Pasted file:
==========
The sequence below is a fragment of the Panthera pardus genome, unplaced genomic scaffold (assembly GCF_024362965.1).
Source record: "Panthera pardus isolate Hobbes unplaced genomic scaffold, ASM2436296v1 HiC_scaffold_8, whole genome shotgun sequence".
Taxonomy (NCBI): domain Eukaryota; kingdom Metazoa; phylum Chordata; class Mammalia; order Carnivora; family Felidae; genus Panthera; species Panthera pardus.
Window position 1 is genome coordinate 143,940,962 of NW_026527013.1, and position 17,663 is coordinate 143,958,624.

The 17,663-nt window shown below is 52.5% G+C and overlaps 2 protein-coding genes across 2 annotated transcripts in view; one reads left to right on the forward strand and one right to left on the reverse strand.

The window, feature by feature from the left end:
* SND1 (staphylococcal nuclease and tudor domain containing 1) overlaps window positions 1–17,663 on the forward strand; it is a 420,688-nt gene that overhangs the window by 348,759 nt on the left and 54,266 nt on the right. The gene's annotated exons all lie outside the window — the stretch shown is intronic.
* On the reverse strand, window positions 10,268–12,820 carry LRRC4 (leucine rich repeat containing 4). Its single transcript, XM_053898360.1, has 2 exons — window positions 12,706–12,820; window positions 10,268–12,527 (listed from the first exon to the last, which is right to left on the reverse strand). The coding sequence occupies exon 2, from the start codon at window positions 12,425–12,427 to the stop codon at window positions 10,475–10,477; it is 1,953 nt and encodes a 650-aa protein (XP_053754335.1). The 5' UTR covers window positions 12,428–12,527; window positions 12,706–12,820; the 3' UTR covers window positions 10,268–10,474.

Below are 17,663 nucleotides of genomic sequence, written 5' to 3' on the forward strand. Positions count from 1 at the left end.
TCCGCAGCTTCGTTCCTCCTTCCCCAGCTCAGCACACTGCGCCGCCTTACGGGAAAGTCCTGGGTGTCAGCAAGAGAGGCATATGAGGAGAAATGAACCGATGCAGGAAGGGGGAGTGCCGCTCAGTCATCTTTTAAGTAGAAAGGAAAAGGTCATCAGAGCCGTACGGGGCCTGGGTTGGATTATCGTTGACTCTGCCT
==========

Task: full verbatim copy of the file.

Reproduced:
The sequence below is a fragment of the Panthera pardus genome, unplaced genomic scaffold (assembly GCF_024362965.1).
Source record: "Panthera pardus isolate Hobbes unplaced genomic scaffold, ASM2436296v1 HiC_scaffold_8, whole genome shotgun sequence".
Taxonomy (NCBI): domain Eukaryota; kingdom Metazoa; phylum Chordata; class Mammalia; order Carnivora; family Felidae; genus Panthera; species Panthera pardus.
Window position 1 is genome coordinate 143,940,962 of NW_026527013.1, and position 17,663 is coordinate 143,958,624.

The 17,663-nt window shown below is 52.5% G+C and overlaps 2 protein-coding genes across 2 annotated transcripts in view; one reads left to right on the forward strand and one right to left on the reverse strand.

The window, feature by feature from the left end:
* SND1 (staphylococcal nuclease and tudor domain containing 1) overlaps window positions 1–17,663 on the forward strand; it is a 420,688-nt gene that overhangs the window by 348,759 nt on the left and 54,266 nt on the right. The gene's annotated exons all lie outside the window — the stretch shown is intronic.
* On the reverse strand, window positions 10,268–12,820 carry LRRC4 (leucine rich repeat containing 4). Its single transcript, XM_053898360.1, has 2 exons — window positions 12,706–12,820; window positions 10,268–12,527 (listed from the first exon to the last, which is right to left on the reverse strand). The coding sequence occupies exon 2, from the start codon at window positions 12,425–12,427 to the stop codon at window positions 10,475–10,477; it is 1,953 nt and encodes a 650-aa protein (XP_053754335.1). The 5' UTR covers window positions 12,428–12,527; window positions 12,706–12,820; the 3' UTR covers window positions 10,268–10,474.

Below are 17,663 nucleotides of genomic sequence, written 5' to 3' on the forward strand. Positions count from 1 at the left end.
TCCGCAGCTTCGTTCCTCCTTCCCCAGCTCAGCACACTGCGCCGCCTTACGGGAAAGTCCTGGGTGTCAGCAAGAGAGGCATATGAGGAGAAATGAACCGATGCAGGAAGGGGGAGTGCCGCTCAGTCATCTTTTAAGTAGAAAGGAAAAGGTCATCAGAGCCGTACGGGGCCTGGGTTGGATTATCGTTGACTCTGCCT